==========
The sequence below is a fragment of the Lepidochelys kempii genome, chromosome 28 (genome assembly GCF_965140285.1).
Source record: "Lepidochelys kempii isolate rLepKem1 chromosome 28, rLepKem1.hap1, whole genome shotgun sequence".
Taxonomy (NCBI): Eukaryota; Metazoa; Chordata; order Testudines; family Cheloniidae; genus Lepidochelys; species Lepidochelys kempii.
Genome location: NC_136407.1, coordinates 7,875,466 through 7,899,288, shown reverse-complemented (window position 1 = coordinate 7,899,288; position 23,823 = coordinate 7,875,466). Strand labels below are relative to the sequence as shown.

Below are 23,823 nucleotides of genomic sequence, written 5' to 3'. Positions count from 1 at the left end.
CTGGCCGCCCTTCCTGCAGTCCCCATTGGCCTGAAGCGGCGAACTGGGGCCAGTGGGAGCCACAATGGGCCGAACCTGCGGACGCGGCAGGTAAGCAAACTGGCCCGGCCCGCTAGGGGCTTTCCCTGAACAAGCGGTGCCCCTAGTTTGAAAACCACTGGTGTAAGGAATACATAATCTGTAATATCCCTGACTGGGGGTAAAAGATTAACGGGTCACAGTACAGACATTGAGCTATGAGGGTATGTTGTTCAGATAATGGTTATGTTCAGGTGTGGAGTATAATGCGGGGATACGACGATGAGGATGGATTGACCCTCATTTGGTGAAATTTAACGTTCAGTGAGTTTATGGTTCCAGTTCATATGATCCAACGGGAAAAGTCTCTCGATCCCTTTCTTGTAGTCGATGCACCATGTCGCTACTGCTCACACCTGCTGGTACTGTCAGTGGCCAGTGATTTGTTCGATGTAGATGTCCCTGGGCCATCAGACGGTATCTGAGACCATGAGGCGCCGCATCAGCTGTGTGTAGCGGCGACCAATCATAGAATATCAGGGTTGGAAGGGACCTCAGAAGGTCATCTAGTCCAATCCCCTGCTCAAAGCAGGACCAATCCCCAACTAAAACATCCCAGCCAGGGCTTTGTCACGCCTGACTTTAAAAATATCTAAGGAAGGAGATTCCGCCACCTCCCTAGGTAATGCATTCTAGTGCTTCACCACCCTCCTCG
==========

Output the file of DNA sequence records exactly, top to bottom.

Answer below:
The sequence below is a fragment of the Lepidochelys kempii genome, chromosome 28 (genome assembly GCF_965140285.1).
Source record: "Lepidochelys kempii isolate rLepKem1 chromosome 28, rLepKem1.hap1, whole genome shotgun sequence".
Taxonomy (NCBI): Eukaryota; Metazoa; Chordata; order Testudines; family Cheloniidae; genus Lepidochelys; species Lepidochelys kempii.
Genome location: NC_136407.1, coordinates 7,875,466 through 7,899,288, shown reverse-complemented (window position 1 = coordinate 7,899,288; position 23,823 = coordinate 7,875,466). Strand labels below are relative to the sequence as shown.

Below are 23,823 nucleotides of genomic sequence, written 5' to 3'. Positions count from 1 at the left end.
CTGGCCGCCCTTCCTGCAGTCCCCATTGGCCTGAAGCGGCGAACTGGGGCCAGTGGGAGCCACAATGGGCCGAACCTGCGGACGCGGCAGGTAAGCAAACTGGCCCGGCCCGCTAGGGGCTTTCCCTGAACAAGCGGTGCCCCTAGTTTGAAAACCACTGGTGTAAGGAATACATAATCTGTAATATCCCTGACTGGGGGTAAAAGATTAACGGGTCACAGTACAGACATTGAGCTATGAGGGTATGTTGTTCAGATAATGGTTATGTTCAGGTGTGGAGTATAATGCGGGGATACGACGATGAGGATGGATTGACCCTCATTTGGTGAAATTTAACGTTCAGTGAGTTTATGGTTCCAGTTCATATGATCCAACGGGAAAAGTCTCTCGATCCCTTTCTTGTAGTCGATGCACCATGTCGCTACTGCTCACACCTGCTGGTACTGTCAGTGGCCAGTGATTTGTTCGATGTAGATGTCCCTGGGCCATCAGACGGTATCTGAGACCATGAGGCGCCGCATCAGCTGTGTGTAGCGGCGACCAATCATAGAATATCAGGGTTGGAAGGGACCTCAGAAGGTCATCTAGTCCAATCCCCTGCTCAAAGCAGGACCAATCCCCAACTAAAACATCCCAGCCAGGGCTTTGTCACGCCTGACTTTAAAAATATCTAAGGAAGGAGATTCCGCCACCTCCCTAGGTAATGCATTCTAGTGCTTCACCACCCTCCTCG